These new progressive rates and bands for land transaction tax and landfill disposals tax will make a real difference to people’s lives; help change behaviours and deliver improvements to communities across Wales. We are being bold but balanced and leading the way in creating a fair and progressive tax system.’
Internet link: GOV.UK Wales
On 14 December, the Scottish Budget will set out the Scottish Government’s financial and tax plans.
Currently taxpayers who are resident in Scotland pay income tax on their non-savings and non-dividend income at rates and thresholds determined by the Scottish Government. Scottish higher and additional rate taxpayers may pay more income tax than those with similar income in the rest of the UK. The Scottish Parliament is considering plans to radically revise the bands and possibly to introduce some further income tax rates so that middle and higher earners pay additional tax.
The Scottish Parliament are also expected to announce the details of Air Departure Tax which takes effect for flights from Scotland from April 2018.
We will keep you up to date with pertinent announcements.
Internet links: BBC news
HMRC have changed the way in which they will assess some taxpayers removing the need for these individuals to complete a Self Assessment Tax Return. These changes took effect from September 2017.
The affected taxpayers fall into one of two categories:
- new state pensioners with income more than the personal tax allowance (£11,000) in 2016/17; and
- employees or pensioners with PAYE tax codes who have underpaid tax and who cannot have that tax collected through their tax code because it is too high to code out.
HMRC have also confirmed that all existing state pensioners who complete a tax return because their state pension is more than their personal allowance will be removed from self assessment in 2017/18. This may mean that some clients are dropped out of self assessment and issued an assessment instead based on the information which HMRC hold. Of course, whether the assessment is actually correct will be a different matter.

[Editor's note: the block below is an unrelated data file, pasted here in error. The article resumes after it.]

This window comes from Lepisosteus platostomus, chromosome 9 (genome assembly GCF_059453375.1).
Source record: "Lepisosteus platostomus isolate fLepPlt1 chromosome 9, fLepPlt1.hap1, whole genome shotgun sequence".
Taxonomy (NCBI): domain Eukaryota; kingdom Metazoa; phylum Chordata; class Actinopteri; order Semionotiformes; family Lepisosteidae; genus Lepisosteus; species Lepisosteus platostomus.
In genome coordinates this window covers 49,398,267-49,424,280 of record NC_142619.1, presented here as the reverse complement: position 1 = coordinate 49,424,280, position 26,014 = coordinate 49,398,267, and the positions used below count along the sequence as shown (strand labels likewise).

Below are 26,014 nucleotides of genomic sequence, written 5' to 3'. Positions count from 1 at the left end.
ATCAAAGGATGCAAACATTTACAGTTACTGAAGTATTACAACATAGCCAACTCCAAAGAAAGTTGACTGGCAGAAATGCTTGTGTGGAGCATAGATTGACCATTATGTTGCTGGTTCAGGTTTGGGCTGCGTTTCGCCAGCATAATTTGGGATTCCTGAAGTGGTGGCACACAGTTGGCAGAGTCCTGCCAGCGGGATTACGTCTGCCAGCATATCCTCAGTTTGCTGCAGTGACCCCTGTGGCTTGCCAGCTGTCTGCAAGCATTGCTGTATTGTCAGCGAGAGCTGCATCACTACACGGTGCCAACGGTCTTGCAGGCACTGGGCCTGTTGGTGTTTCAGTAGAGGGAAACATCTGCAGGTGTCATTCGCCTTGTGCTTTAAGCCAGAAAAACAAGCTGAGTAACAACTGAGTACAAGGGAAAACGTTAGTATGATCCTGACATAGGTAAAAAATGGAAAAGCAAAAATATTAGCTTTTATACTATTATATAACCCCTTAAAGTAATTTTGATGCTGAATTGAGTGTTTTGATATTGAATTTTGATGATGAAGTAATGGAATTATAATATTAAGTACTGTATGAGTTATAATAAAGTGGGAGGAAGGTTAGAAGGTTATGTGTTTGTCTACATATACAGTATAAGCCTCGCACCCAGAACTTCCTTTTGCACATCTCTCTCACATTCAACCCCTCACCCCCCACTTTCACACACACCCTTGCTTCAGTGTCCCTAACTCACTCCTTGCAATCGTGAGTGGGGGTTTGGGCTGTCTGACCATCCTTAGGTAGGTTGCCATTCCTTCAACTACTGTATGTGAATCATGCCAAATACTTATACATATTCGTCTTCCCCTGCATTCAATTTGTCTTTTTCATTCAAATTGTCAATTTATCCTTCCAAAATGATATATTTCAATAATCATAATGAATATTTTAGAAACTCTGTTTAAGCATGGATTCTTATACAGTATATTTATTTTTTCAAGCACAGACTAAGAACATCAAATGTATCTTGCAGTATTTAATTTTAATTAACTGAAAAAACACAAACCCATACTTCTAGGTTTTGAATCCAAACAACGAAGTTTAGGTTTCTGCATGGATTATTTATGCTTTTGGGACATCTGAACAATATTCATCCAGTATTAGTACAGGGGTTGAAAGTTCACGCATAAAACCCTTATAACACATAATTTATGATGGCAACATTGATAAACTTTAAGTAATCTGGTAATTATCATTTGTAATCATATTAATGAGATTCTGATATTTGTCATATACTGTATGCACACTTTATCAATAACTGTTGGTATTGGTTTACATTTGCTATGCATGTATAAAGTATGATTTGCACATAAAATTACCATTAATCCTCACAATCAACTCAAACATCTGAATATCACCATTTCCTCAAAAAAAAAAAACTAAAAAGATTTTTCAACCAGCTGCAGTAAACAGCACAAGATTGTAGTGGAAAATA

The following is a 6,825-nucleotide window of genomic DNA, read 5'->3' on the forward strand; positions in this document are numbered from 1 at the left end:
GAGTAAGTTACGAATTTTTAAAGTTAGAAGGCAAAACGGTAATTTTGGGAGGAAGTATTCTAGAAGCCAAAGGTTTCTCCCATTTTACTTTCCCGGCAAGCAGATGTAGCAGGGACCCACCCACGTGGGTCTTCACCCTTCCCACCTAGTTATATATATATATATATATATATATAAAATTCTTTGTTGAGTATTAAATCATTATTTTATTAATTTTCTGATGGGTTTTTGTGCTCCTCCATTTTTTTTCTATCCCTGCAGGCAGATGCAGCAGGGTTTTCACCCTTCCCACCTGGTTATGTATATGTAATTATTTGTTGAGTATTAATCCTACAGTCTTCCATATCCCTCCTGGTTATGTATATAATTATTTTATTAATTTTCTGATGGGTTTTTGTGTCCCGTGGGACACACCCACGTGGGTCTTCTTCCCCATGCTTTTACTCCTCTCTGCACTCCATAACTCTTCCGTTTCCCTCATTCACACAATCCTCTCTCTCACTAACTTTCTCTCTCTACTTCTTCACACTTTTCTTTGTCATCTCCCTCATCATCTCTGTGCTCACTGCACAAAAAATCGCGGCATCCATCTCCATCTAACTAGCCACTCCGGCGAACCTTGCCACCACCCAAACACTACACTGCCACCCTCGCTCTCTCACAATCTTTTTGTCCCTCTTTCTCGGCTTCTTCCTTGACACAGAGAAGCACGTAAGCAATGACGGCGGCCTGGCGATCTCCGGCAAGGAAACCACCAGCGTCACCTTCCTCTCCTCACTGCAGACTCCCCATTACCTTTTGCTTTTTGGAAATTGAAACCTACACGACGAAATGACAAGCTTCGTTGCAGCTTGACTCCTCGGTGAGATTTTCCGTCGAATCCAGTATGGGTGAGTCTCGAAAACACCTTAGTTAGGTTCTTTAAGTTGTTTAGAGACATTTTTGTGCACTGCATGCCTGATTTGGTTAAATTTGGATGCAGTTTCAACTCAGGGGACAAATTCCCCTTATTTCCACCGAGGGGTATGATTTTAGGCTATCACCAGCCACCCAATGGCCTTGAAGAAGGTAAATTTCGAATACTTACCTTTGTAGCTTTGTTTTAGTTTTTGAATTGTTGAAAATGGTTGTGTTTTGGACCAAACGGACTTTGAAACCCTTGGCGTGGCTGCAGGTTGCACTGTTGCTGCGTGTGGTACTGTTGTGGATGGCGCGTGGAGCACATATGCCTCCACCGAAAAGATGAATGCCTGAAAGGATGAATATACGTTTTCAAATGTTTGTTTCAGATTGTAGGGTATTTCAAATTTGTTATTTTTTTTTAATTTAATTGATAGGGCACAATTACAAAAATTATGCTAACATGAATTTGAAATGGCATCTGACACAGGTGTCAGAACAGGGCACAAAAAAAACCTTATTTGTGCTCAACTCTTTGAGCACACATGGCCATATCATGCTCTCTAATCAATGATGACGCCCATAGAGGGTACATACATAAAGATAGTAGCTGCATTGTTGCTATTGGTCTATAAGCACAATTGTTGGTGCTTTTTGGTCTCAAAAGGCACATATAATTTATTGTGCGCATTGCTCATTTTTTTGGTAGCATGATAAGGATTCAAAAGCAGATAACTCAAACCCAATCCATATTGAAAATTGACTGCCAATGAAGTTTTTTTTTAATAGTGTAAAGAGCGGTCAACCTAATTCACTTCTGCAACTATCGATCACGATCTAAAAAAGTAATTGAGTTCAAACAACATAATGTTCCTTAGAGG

‘HMRC will write to customers from September 2017 with a tax calculation. This could be a P800 or a Simple Assessment letter (PA302).
The letter will show their:
- income from pay
- state benefits
- savings interest
- employee benefits.
Customers just need to check the information is correct, and if it is they can pay their bill online or by cheque by the deadline in the letter.
If a customer thinks any information is incorrect they have 60 days to contact HMRC. For instance, if they think amounts used are wrong or HMRC didn’t act on information received.
Should customers miss the deadline they should contact HMRC to discuss their circumstances or financial penalties will be applied in line with current policy.
If customers are not happy with the follow-up response from HMRC, they have 30 days to appeal against the decision.’
If you would like help with your personal tax affairs please get in touch.
Internet links: GOV.UK briefing policy paper
With the Chancellor’s first Autumn Budget due to be presented on 22 November, professional bodies and business groups are setting out their Budget wishlists. Recommendations include changes to Business Rates, a ‘Brexit ready’ Budget, incentives for business and an appeal for changes to the Apprenticeship Levy. The ICAEW is urging that the government give sufficient attention to Making Tax Digital to ensure a successful roll out and making the necessary changes to accommodate Brexit.
Meanwhile, the Federation of Small Businesses (FSB) has urged Philip Hammond to deliver a ‘Brexit-ready’ Budget, which rules out any new business tax increases and maintains investment incentives.
We will update you on pertinent announcements.
Internet links: CBI FSB ICAEW autumn budget